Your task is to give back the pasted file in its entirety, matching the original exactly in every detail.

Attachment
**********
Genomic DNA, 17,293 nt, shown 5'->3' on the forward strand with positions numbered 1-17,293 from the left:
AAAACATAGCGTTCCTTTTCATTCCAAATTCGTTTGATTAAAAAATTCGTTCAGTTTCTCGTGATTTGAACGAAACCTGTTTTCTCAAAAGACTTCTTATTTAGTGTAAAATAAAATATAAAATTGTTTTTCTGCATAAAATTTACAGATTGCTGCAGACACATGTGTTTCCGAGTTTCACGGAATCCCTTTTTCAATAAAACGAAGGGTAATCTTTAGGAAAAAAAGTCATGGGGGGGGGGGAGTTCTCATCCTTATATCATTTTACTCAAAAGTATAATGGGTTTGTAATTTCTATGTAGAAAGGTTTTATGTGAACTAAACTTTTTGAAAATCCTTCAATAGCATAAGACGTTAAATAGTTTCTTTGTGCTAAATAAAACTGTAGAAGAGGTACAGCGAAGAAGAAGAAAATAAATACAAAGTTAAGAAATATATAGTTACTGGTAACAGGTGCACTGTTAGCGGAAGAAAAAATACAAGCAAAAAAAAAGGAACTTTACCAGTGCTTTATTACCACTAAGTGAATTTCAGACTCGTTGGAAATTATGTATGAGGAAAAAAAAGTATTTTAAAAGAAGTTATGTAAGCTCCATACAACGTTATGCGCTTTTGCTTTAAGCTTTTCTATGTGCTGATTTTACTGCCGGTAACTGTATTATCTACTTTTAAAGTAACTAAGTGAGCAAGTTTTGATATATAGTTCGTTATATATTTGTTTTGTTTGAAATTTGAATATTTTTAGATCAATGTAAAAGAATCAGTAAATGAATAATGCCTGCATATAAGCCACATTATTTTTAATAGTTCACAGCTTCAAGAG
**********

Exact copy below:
Genomic DNA, 17,293 nt, shown 5'->3' on the forward strand with positions numbered 1-17,293 from the left:
AAAACATAGCGTTCCTTTTCATTCCAAATTCGTTTGATTAAAAAATTCGTTCAGTTTCTCGTGATTTGAACGAAACCTGTTTTCTCAAAAGACTTCTTATTTAGTGTAAAATAAAATATAAAATTGTTTTTCTGCATAAAATTTACAGATTGCTGCAGACACATGTGTTTCCGAGTTTCACGGAATCCCTTTTTCAATAAAACGAAGGGTAATCTTTAGGAAAAAAAGTCATGGGGGGGGGGGAGTTCTCATCCTTATATCATTTTACTCAAAAGTATAATGGGTTTGTAATTTCTATGTAGAAAGGTTTTATGTGAACTAAACTTTTTGAAAATCCTTCAATAGCATAAGACGTTAAATAGTTTCTTTGTGCTAAATAAAACTGTAGAAGAGGTACAGCGAAGAAGAAGAAAATAAATACAAAGTTAAGAAATATATAGTTACTGGTAACAGGTGCACTGTTAGCGGAAGAAAAAATACAAGCAAAAAAAAAGGAACTTTACCAGTGCTTTATTACCACTAAGTGAATTTCAGACTCGTTGGAAATTATGTATGAGGAAAAAAAAGTATTTTAAAAGAAGTTATGTAAGCTCCATACAACGTTATGCGCTTTTGCTTTAAGCTTTTCTATGTGCTGATTTTACTGCCGGTAACTGTATTATCTACTTTTAAAGTAACTAAGTGAGCAAGTTTTGATATATAGTTCGTTATATATTTGTTTTGTTTGAAATTTGAATATTTTTAGATCAATGTAAAAGAATCAGTAAATGAATAATGCCTGCATATAAGCCACATTATTTTTAATAGTTCACAGCTTCAAGAG